As stated above, the lubricant distribution valve 94 is preferably a series progressive divider valve containing valve elements (not shown) which operate, in response to pressure, to sequentially deliver lubricant to the two internal lubricant distribution passages 116 and 120 that extend directly through the knotter frame 24 respectively to the lubrication points for the knife arm shaft 44 and upper region of the billhook spindle 74, and to the four lubricant distribution intake passages 130, 142, 156 and 170 which are respectively coupled to first ends of the lubricant distribution lines 124, 136, 150 and 164 having respective second ends coupled to lubrication passages for lubricating the gear hub 18, the worm gear spindle 62, the lower region of the billhook spindle 74 and the twine disk spindle 54. Thus, it will be appreciated that the knotter frame 24 not only serves as a reservoir for lubricant but also serves as a manifold which distributes lubrication to each lubrication point of the knotter assembly 14.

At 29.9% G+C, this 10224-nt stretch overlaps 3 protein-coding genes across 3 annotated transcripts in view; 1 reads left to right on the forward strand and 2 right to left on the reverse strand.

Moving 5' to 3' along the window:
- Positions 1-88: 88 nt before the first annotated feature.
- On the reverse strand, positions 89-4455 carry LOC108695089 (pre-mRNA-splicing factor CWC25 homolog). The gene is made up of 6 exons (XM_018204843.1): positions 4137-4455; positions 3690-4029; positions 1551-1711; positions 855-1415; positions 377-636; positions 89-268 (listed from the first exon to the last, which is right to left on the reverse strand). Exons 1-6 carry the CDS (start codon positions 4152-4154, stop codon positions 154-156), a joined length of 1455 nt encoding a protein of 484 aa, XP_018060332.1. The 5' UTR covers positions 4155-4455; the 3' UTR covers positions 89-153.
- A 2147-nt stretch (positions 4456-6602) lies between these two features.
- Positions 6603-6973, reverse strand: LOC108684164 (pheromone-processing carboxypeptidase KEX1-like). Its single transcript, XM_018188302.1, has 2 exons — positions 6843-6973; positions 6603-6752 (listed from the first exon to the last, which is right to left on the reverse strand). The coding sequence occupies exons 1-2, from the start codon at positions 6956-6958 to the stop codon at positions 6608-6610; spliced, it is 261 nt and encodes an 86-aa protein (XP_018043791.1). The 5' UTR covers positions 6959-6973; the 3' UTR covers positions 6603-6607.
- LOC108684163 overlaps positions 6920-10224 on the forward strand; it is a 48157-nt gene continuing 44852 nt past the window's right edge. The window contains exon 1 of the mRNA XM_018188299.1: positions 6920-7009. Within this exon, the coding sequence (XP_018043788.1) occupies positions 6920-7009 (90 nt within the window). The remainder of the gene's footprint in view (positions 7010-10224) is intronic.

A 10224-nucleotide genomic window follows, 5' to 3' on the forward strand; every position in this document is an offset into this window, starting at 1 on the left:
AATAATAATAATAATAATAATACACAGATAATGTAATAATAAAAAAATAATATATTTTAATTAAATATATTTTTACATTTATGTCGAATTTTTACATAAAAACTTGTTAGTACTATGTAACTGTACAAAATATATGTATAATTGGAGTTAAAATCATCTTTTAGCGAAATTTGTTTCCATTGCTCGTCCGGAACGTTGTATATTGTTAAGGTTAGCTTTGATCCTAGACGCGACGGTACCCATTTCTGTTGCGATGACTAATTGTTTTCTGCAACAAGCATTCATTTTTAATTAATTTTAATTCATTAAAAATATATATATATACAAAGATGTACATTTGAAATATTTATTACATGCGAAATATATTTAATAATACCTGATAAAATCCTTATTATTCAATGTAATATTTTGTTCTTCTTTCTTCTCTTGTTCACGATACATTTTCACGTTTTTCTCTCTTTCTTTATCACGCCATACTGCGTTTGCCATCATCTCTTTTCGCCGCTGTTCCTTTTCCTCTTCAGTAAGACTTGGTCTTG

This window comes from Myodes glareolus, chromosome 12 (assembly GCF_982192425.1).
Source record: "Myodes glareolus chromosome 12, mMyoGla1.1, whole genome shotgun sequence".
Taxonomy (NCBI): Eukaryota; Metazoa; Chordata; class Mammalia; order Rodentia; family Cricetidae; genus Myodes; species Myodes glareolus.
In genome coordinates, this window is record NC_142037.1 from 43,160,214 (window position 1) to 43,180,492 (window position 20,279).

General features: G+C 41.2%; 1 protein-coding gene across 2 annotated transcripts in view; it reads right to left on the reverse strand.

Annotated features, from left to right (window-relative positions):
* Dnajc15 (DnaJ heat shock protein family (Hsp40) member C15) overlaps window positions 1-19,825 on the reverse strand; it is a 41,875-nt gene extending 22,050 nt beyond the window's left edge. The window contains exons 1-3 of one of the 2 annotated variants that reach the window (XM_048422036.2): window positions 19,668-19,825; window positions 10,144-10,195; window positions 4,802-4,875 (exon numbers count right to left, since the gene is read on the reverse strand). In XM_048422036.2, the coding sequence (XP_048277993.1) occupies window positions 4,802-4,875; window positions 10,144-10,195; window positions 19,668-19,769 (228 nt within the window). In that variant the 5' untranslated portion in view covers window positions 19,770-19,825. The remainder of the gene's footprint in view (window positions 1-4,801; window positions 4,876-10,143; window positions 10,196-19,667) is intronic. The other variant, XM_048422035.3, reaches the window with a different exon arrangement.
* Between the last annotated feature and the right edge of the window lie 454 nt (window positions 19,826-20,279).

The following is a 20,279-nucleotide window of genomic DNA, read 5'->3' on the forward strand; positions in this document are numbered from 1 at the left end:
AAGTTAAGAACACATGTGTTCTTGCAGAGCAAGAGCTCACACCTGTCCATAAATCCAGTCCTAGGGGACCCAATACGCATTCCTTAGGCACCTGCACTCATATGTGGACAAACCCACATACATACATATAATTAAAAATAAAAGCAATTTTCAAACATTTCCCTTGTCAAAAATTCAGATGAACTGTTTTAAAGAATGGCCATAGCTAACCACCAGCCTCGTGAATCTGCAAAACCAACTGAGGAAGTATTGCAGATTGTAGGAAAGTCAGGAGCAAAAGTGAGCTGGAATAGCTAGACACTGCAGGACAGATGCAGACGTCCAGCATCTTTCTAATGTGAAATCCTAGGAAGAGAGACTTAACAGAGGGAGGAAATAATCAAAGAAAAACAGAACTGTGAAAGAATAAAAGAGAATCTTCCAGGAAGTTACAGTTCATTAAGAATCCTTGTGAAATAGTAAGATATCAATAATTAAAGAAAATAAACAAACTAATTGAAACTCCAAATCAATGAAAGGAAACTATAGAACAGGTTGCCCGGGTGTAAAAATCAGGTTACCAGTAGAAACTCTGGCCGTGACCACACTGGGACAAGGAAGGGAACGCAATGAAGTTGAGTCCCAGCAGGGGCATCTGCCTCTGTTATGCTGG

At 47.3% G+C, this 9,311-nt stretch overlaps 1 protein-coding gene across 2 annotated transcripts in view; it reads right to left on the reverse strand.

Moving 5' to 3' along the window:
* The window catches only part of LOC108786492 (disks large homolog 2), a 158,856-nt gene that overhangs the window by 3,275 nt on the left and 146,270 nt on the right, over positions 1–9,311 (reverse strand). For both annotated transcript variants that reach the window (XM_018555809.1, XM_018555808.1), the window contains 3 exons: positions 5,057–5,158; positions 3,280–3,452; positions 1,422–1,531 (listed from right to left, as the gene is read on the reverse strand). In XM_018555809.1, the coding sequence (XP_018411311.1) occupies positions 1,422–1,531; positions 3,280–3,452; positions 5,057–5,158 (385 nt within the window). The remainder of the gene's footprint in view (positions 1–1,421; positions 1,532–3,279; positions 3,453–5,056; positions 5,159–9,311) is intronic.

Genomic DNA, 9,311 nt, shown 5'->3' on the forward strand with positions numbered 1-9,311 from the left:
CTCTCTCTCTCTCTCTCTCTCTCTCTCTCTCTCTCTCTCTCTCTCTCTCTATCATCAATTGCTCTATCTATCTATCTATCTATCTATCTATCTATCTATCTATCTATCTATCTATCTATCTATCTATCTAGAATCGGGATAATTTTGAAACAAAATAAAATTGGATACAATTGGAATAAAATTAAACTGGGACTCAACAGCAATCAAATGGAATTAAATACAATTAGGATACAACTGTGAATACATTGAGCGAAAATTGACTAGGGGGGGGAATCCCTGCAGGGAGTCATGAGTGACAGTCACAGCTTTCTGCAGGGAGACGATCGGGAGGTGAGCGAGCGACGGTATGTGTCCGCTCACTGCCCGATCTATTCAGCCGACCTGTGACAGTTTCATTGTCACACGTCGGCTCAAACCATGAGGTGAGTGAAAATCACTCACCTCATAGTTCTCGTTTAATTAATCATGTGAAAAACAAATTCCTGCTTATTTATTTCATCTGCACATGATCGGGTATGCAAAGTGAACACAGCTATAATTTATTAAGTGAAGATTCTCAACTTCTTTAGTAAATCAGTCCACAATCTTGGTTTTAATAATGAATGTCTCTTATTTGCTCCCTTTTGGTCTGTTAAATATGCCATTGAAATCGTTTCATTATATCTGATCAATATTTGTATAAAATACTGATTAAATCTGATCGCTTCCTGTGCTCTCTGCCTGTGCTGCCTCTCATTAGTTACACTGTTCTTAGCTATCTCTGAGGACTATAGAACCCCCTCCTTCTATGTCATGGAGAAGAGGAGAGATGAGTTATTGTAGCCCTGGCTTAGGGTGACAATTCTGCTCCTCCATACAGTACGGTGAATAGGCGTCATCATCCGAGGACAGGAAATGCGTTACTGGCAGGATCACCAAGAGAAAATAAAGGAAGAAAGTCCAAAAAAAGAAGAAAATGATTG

Further, it will be appreciated that even though the distribution lines 124, 136, 150 and 164 are all located exteriorly of the knotter frame 24, they are rigid and move in concert with the frame when it is pivoted upwardly to a service position and, therefore, there is no possibility that the lines will become crimped or damaged as was the case with the prior art arrangement which utilized flexible lines leading from a secondary distribution block or manifold to each of the lubrication points of each knotter assembly.

Having described the preferred embodiment, it will become apparent that various modifications can be made without departing from the scope of the invention as defined in the accompanying claims.